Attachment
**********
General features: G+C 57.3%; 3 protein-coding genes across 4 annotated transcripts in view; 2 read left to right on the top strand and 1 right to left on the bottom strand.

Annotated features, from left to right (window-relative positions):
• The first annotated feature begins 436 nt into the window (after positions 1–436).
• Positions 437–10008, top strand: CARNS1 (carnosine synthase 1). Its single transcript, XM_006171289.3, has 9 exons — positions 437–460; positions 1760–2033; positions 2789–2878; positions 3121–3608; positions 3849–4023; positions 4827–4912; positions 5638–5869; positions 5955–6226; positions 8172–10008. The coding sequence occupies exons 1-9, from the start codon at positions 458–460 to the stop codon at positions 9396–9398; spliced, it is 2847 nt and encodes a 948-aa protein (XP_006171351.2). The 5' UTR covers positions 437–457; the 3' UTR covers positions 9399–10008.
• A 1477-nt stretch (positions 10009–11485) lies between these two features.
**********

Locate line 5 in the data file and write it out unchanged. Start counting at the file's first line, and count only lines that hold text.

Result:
• A 1477-nt stretch (positions 10009–11485) lies between these two features.